Private equity returns are expected to fall, causing some long-time investors in the area to either ease off the asset class or invest in new alternative categories.
Increased competition for deals, an abundance of investor capital and the entry of hedge funds on private equity turf are lowering return expectations.
Performance that merely exceeds stock and bond returns seems to be enough for investors new to the asset class; they are adding and increasing allocations at an ever-growing rate.
Seasoned investors, however, are taking another tack. The $197.4 billion California Public Employees' Retirement System, Sacramento, reduced its private equity allocation by a percentage point to 6% earlier this year. A few other pension funds are considering lowering their allocations by a percentage point or two now, with a view to slowly moving them back up in the future.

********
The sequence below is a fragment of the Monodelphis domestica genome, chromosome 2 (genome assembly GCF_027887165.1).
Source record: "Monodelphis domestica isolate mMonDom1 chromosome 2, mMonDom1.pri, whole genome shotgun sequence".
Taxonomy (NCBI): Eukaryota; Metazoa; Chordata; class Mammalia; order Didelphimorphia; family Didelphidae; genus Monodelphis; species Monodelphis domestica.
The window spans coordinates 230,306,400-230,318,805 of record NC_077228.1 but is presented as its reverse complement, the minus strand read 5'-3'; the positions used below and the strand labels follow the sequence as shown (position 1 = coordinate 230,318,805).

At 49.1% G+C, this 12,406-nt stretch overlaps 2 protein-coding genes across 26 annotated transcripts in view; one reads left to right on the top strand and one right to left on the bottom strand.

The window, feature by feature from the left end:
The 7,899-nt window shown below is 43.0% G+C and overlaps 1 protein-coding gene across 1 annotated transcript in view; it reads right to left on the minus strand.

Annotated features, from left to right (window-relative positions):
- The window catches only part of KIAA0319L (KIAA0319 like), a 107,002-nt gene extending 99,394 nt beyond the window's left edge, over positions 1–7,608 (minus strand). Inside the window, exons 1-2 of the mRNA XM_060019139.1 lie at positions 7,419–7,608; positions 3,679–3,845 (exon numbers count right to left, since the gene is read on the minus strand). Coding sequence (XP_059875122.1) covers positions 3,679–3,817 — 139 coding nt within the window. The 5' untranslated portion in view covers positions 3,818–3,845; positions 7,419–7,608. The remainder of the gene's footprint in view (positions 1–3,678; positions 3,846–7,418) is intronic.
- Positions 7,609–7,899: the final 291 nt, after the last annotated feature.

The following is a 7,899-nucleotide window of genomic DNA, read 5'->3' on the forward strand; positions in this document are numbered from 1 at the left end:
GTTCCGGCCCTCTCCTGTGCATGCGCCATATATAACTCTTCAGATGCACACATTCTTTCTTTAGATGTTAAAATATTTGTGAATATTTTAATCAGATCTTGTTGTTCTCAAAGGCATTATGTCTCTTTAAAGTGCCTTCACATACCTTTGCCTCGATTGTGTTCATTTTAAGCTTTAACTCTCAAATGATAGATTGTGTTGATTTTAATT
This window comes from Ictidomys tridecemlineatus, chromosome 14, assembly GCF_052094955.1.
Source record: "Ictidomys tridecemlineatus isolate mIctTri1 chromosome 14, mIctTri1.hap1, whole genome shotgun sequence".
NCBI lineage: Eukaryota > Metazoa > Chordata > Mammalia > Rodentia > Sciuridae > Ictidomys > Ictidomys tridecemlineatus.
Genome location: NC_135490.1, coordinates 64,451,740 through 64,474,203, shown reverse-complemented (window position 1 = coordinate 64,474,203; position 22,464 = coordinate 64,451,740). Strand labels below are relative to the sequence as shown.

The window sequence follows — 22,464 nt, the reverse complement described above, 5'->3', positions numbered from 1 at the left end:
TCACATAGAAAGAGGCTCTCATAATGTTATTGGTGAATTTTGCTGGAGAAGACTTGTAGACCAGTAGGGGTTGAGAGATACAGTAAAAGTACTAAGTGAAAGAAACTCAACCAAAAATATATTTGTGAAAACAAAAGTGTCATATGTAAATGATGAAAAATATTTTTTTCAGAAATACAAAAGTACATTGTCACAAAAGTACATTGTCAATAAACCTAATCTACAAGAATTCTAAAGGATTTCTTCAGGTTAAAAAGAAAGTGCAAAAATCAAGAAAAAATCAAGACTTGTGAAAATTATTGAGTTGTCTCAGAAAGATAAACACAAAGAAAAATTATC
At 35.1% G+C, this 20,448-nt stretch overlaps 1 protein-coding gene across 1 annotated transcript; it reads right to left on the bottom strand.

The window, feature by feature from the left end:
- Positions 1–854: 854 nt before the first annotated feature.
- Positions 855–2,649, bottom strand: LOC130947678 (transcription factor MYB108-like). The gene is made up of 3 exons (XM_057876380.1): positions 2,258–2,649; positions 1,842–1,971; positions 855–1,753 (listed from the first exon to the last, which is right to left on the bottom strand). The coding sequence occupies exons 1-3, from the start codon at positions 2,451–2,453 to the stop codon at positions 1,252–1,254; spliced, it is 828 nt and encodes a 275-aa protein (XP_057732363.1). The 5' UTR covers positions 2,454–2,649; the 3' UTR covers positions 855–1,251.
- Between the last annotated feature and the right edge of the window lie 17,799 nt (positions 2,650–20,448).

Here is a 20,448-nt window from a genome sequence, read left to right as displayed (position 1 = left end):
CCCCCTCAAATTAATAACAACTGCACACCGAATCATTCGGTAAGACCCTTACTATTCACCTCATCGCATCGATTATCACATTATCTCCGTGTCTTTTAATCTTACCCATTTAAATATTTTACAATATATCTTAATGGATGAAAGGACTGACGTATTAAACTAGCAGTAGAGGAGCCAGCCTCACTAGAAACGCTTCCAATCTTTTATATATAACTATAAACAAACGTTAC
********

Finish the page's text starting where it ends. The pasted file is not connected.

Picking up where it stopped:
Many large private equity investors also are looking for newer niches to invest their money in. Some are diversifying into private equity real estate funds, hedge funds and timber, said Gary Robertson, senior vice president of consulting firm Callan Associates, San Francisco.
According to a report to its board, CalPERS staff expects net annual returns to fall to 13.5% — the $9.3 billion private equity program earned a return of 20.8% in the fiscal year ended Sept. 30. Earlier this month, the CalPERS board adopted a plan that increases the program's international investments and invests more in niche programs such as clean technology and the California Initiative Program, which focuses on in-state investing.